To the Editor:
Marion Brady asks a dangerous question in his Commentary “No Dog Left Behind” (Jan. 28, 2009): “Why are one-size-fits-all performance standards inappropriate to the point of silliness when applied to dogs, but accepted without question when applied to kids?” I’m fine with advising Chihuahuas not to be guard dogs, but which students should we decide aren’t going to be able to read, write, or do math? And how young should we tell them?
Mr. Brady ignores widespread evidence that students from all walks of life can meet high academic standards. It’s all well and good to advocate flexible curricula, but it’s naive and pernicious to ignore or toss aside the very real role that strong literacy and numeracy skills play in guiding children toward success in our society. If we don’t equip students with those skills, we greatly limit their future options.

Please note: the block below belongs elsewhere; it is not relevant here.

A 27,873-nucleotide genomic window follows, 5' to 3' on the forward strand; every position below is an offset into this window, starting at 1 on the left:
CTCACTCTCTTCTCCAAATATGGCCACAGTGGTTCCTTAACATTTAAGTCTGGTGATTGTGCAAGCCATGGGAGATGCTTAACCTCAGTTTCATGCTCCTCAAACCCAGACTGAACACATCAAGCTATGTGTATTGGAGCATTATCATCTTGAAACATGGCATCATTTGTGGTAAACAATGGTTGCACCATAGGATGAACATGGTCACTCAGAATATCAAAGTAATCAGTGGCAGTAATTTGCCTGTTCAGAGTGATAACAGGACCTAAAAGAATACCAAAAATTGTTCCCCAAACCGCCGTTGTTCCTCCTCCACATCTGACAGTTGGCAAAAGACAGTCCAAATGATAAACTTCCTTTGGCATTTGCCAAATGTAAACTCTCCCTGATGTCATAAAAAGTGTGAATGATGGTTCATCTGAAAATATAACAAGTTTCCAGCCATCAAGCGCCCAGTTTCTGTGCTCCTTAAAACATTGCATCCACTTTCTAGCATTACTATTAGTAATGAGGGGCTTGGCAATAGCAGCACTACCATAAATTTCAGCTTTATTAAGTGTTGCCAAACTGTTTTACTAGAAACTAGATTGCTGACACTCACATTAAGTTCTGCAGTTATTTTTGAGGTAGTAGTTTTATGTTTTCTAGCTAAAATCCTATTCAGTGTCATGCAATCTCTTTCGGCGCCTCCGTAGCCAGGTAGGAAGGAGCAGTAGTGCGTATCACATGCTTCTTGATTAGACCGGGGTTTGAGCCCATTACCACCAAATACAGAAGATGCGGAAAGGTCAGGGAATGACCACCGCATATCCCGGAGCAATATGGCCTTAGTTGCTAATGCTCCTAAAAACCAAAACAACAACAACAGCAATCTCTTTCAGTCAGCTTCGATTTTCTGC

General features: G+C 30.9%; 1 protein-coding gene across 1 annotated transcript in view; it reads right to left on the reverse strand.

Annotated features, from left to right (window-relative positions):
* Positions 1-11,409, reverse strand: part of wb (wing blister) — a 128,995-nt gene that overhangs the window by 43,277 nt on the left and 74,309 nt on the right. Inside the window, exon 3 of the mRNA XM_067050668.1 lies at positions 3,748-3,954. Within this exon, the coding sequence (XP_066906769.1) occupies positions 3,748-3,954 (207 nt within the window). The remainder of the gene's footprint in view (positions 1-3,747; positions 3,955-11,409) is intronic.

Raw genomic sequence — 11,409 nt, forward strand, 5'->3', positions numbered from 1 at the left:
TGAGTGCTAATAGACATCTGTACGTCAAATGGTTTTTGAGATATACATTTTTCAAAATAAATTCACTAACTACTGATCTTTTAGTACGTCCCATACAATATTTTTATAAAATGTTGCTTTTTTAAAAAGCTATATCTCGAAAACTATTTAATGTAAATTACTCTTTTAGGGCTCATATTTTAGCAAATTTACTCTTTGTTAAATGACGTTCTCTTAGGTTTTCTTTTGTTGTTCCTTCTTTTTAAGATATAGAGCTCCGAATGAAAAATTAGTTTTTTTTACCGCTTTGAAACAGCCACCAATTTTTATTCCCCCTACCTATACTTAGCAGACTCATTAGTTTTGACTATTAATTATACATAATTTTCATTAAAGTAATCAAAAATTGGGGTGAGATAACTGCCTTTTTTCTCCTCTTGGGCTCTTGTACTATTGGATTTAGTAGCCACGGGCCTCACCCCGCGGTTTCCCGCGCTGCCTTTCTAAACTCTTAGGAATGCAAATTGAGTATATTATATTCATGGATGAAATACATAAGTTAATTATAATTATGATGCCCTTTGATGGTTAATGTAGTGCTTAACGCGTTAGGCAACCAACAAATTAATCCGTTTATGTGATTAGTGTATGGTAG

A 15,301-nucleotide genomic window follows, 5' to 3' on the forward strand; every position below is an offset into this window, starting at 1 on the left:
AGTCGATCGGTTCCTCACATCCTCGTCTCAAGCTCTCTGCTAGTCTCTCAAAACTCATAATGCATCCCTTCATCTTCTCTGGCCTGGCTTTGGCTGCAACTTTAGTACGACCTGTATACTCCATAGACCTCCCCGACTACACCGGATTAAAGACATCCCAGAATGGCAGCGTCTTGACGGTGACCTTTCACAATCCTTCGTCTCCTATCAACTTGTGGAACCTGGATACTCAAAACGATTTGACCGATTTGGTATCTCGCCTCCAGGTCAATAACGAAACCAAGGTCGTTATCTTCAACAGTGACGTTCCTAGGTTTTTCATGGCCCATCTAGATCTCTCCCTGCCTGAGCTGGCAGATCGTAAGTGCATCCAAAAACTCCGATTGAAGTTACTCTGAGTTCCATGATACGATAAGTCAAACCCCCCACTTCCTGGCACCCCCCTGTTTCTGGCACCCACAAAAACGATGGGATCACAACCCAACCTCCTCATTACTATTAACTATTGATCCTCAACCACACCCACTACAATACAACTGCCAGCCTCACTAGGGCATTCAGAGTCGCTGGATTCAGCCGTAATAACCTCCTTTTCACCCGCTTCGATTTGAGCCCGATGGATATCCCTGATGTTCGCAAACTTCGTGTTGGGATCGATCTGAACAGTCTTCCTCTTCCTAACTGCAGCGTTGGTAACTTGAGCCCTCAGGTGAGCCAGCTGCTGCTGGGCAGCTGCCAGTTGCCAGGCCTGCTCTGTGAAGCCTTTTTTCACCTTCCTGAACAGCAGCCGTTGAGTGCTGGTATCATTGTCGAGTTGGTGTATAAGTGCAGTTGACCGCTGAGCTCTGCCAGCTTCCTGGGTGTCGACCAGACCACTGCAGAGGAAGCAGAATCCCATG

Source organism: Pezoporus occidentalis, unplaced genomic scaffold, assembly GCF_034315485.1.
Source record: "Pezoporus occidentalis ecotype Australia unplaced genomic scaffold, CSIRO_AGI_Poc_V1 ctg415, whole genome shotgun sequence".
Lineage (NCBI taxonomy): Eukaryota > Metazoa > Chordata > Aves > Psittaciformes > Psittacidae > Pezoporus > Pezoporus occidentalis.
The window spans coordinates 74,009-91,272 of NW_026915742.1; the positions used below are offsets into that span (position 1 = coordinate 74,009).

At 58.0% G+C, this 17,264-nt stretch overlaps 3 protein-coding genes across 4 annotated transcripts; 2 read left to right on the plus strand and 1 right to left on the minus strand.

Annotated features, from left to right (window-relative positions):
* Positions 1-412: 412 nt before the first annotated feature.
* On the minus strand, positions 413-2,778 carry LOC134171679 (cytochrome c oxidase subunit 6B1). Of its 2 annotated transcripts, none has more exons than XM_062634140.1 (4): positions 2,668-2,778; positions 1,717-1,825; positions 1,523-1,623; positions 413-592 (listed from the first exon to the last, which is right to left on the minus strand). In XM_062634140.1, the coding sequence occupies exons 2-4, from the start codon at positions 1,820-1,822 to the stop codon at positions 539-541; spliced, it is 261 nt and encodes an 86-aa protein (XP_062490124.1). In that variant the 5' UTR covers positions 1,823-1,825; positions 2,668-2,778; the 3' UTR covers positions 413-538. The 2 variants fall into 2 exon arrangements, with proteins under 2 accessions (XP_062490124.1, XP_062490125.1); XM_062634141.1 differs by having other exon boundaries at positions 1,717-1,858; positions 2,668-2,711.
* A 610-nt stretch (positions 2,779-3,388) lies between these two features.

“Human variability” should be celebrated, yes, but not by sorting students into different “breeds” (by academic ability at age 8? by socioeconomic class? by race?). Any teacher knows that each student has his or her own strengths and weaknesses, and needs individualized, thoughtful instruction. But the way to get to that point is by raising expectations and encouraging excellent teaching, not by lowering standards and giving up on some “breeds” of students.
New Haven, Conn.
A version of this article appeared in the February 25, 2009 edition of Education Week as ‘No Dog Left Behind’ Satire Draws a Serious Response